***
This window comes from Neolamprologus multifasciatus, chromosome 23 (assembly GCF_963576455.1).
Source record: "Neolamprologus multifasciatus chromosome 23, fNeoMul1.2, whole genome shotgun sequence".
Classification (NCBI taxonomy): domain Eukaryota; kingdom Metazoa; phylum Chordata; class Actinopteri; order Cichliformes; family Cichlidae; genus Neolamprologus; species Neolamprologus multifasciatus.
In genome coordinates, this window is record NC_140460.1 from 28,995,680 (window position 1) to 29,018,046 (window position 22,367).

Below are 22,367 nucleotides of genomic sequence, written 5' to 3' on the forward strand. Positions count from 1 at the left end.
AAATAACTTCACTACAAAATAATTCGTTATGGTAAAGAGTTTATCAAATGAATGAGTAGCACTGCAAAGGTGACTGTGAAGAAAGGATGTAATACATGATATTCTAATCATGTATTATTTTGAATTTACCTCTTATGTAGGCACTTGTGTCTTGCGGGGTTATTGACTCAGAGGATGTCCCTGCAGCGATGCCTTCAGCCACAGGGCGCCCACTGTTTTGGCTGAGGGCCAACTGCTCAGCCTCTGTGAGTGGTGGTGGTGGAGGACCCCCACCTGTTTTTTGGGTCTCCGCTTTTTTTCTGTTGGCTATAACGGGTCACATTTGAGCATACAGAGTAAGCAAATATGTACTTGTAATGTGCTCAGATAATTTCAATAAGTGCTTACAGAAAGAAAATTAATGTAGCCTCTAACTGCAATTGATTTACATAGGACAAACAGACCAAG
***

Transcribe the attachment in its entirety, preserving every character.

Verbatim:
This window comes from Neolamprologus multifasciatus, chromosome 23 (assembly GCF_963576455.1).
Source record: "Neolamprologus multifasciatus chromosome 23, fNeoMul1.2, whole genome shotgun sequence".
Classification (NCBI taxonomy): domain Eukaryota; kingdom Metazoa; phylum Chordata; class Actinopteri; order Cichliformes; family Cichlidae; genus Neolamprologus; species Neolamprologus multifasciatus.
In genome coordinates, this window is record NC_140460.1 from 28,995,680 (window position 1) to 29,018,046 (window position 22,367).

Below are 22,367 nucleotides of genomic sequence, written 5' to 3' on the forward strand. Positions count from 1 at the left end.
AAATAACTTCACTACAAAATAATTCGTTATGGTAAAGAGTTTATCAAATGAATGAGTAGCACTGCAAAGGTGACTGTGAAGAAAGGATGTAATACATGATATTCTAATCATGTATTATTTTGAATTTACCTCTTATGTAGGCACTTGTGTCTTGCGGGGTTATTGACTCAGAGGATGTCCCTGCAGCGATGCCTTCAGCCACAGGGCGCCCACTGTTTTGGCTGAGGGCCAACTGCTCAGCCTCTGTGAGTGGTGGTGGTGGAGGACCCCCACCTGTTTTTTGGGTCTCCGCTTTTTTTCTGTTGGCTATAACGGGTCACATTTGAGCATACAGAGTAAGCAAATATGTACTTGTAATGTGCTCAGATAATTTCAATAAGTGCTTACAGAAAGAAAATTAATGTAGCCTCTAACTGCAATTGATTTACATAGGACAAACAGACCAAG